(I forgot to photograph my label but the photo above is of the label that is on the bag that I made for the quilt!)

About Michele Hill

Michele Hill ImageI was introduced to the wonderful world of quilting in the late 1980’s when I was looking for a diversion from my role of motherhood and part-time nursing – the rest as they say is history! This hobby has led me to amazing opportunities that I never expected and it is through my love of applique and William Morris that most of this has come about.

A raffle prize of airfares to Europe in 1997 resulted in a life-changing event. This is where I had my first William Morris ‘experience’ at the Victoria and Albert Museum in London. When I came home to Adelaide I discovered that our Art Gallery of South Australia has one of the biggest collections of Morris furnishings outside of the UK – so I can see it whenever I like! In 2009 I retired from 35 years of nursing and took up a ‘new career’ – to keep the “genius of Morris alive”.

Opportunities to share my passion have resulted in two books, four ranges of fabrics and more recently sold out William Morris tours in the UK….who would have thought?!! I have been a proud member of the Quilters’ Guild of South Australia for over 20 years and have had the honour and thrill of winning awards at our shows, including Best of Show four times. In 2014 I received the highest accolade an Australian quilter can receive – The Rajah Award in recognition of services to Australia through quilting.

 

Letter from Brenda & link to Jayne McClenagh’s report on the Jennie Rayment Visit

First the letter from Brenda…

Hello Members and Friendscapture
It was lovely to see so many of you at the November meeting we had over 60 people to here Jennie Rayment.
Jennie is full of life and gave us a very informative and entertaining talk. I was particularly interested in her microwave dying and am definitely going to try it. I was able to attend both her workshops on Saturday afternoon and Sunday. On Saturday everyone went home with 2 cushion panels of different designs all we had to do at home was add the bindings and backs. On Sunday we were all were all able to complete a ‘Scrappy Zappy Do’ wall hanging perhaps you have already scene the photographs on facebook.
The competition for a new Guild Banner is still open. The idea of a new banner is to bring the Guild a bit more into the 21 century and have something to display at exhibitions etc. Please keep your entries coming and it would be helpful if you coloured them in. Lets have some more for the December meeting.
Just a couple of reminders;
The Christmas challenge is any article depicting ‘A Winters Tale’
We are still looking for contributions for the Christmas Hamper please bring them to the December meeting.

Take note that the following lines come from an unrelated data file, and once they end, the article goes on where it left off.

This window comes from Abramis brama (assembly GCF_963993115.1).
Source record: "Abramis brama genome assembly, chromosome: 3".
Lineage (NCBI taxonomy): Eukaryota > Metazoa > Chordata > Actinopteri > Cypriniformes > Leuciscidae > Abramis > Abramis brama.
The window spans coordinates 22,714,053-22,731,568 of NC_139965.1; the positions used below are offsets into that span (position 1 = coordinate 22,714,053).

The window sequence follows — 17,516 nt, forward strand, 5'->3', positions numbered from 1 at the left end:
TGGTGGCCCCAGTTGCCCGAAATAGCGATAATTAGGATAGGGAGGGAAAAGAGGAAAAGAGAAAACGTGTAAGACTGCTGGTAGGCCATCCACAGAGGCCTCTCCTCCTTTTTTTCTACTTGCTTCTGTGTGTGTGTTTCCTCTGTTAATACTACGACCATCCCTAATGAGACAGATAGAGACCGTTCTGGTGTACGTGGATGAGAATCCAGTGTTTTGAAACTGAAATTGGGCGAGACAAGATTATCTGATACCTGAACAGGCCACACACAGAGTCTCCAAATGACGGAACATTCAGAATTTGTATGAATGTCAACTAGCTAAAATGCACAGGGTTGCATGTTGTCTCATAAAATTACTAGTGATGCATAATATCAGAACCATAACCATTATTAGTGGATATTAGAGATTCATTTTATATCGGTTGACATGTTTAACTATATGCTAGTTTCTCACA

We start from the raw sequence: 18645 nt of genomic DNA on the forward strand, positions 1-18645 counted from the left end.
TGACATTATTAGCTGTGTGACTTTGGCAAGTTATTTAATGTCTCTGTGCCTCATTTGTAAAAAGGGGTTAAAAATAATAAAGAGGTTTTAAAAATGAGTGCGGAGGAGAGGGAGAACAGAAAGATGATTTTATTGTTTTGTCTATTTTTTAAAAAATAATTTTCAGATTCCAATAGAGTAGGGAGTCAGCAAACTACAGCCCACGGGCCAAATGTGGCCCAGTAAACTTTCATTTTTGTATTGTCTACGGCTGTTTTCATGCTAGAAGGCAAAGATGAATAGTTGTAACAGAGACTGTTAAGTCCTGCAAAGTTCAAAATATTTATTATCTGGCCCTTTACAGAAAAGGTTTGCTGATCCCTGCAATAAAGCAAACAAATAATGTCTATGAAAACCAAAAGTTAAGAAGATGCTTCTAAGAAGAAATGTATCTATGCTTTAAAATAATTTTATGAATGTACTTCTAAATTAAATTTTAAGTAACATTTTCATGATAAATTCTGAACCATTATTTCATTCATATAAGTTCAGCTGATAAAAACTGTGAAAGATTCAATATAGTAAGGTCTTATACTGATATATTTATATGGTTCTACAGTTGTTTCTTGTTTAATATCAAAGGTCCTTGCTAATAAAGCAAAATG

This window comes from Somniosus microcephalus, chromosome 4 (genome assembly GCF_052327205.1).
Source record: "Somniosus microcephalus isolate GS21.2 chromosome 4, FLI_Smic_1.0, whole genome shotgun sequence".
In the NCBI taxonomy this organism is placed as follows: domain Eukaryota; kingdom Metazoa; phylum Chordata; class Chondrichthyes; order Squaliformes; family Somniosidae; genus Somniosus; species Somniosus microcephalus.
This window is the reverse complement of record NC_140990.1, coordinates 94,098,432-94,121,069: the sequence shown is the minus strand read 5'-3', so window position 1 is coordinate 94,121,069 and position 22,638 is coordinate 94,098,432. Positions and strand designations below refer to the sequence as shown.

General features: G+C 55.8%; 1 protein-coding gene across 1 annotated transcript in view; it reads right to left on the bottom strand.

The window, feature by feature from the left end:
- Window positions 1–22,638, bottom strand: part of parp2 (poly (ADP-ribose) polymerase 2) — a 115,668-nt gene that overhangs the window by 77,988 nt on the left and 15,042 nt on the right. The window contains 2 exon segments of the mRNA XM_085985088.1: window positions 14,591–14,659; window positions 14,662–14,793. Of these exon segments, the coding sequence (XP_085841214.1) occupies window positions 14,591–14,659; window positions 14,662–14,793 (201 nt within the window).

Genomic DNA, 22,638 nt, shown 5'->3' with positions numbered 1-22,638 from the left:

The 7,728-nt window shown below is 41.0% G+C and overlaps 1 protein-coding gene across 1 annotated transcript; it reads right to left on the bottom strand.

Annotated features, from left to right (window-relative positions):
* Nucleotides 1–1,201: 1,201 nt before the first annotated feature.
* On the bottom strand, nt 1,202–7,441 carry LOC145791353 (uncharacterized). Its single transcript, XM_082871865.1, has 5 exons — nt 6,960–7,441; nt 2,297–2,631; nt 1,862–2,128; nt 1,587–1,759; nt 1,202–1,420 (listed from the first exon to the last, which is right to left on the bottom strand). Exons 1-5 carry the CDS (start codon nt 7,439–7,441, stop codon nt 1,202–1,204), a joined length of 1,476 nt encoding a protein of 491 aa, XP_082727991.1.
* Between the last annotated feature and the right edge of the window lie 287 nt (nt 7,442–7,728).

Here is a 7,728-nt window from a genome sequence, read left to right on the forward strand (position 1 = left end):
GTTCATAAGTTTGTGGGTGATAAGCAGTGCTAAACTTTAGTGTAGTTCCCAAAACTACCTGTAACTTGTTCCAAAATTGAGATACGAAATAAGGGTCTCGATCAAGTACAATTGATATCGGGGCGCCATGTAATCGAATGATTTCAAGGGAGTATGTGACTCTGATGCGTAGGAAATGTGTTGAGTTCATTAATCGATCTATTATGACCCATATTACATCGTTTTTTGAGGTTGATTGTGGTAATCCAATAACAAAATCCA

Secret Santa this has been a long tradition in the Guild when everyone brings a wrapped present to the value of about £7 these are then put in Santa’s Sack and you get to pick something. It should ideally be connected to sewing and something you would like to receive yourself.
That’s all for now see you in December.
Brenda

 

Now here’s a  link to an excellent report on Jennie Rayment’s visit to the NIPG by Jayne McClenaghan from her blog  “One day at a time” Jennie Rayment- Fabulous Folding Fanatic — one day at a time.  Lots of photos demonstrating how its done.

We were very fortunate to have Jennie at the NIPG such a treat to have he entertain us as she showed off her quilts which you can see to the let and below. I thoroughly enjoyed her afternoon workshop which was a change to machine sewing and piecing large pieces of fabric.It felt very therapeutic to…

Thank you Jayne, your post really gives a flavour of the day and Jennie’s infectious and fun personality. Gorgeous photos too.

 

Bits and Bobs

bits

Looking forward to the Stack ‘n Whack workshop being given by Ann Blachford on Friday 18th November.

Our next meeting is on Saturday 3rd  December.  Please get in touch if you’re interested in joining us for the first time.

 

imagesWe’ve joined Pinterest,  our name is  nipatchwork, you can find us at NI Patchwork. We have created  lots of boards already with suggestions for seasonal projects and recipes.  As we’re coming up to Christmas, we’re adding a section called ‘Notions: what I’d like for Christmas’.  Hope you can find us if you’re a Pinterest user. If not try it out. Any ideas on the best use of Pinterest would be very welcome. Not just welcome, but very welcome. 🙂

bits-and-bobsAlso, we’ve changed the menu somewhat. Home is still home, but we’ve added a section about ‘Hands Across the Border‘ and would love to hear how you’re getting on.

Another new section is ‘Current Projects’.

Find out what Brenda has chosen for her Charity this year.

Get the pattern for the Cuddly blanket, a project for the babies in the Neonatal Intensive Care Unit. This is a wonderful project instigated by our Chair, Brenda Richardson to give back to the Community.

Please get in touch if you have anything you’d like to add, suggest etc. Would love to hear from you.

 

 

 

Reaching Out

 image1
 Angela McCormick and Pat Pauley facilitated the making of the Belfast WAVE quilt.
 image2

 Instead of making one large quilt, they decided that a triptych worked much better. Each panel shows the thoughts and concerns from the women who took part.
Chair’s Charity
Each year the current Chair can nominate a Charity of their choice. At every meeting we have a Ballot, and the money is collected at the end of the season.

So, this year we were delighted to present a cheque for £650 to Elizabeth DIckson, Chair of the Board of Quaker Service to be given to the Quaker Cottage, a cross-community family day care centre in North and West Belfast.

Show and Tell, was the usual riot of colour and quilts! Sadly we weren’t able to take any photos, but if anyone would like to submit photos of recently finished quilts, we’d be delighted to post them here.

Folk Museum’s Craft and Skills Sunday.
On the Sunday, Jan Kirkwood and I demonstrated patchwork at the Folk and Transport Museum. We were busy all day and really enjoyed showing the visitors what we do.
Jan had brought a hand-operated Singer sewing machine with her, which proved very popular with children!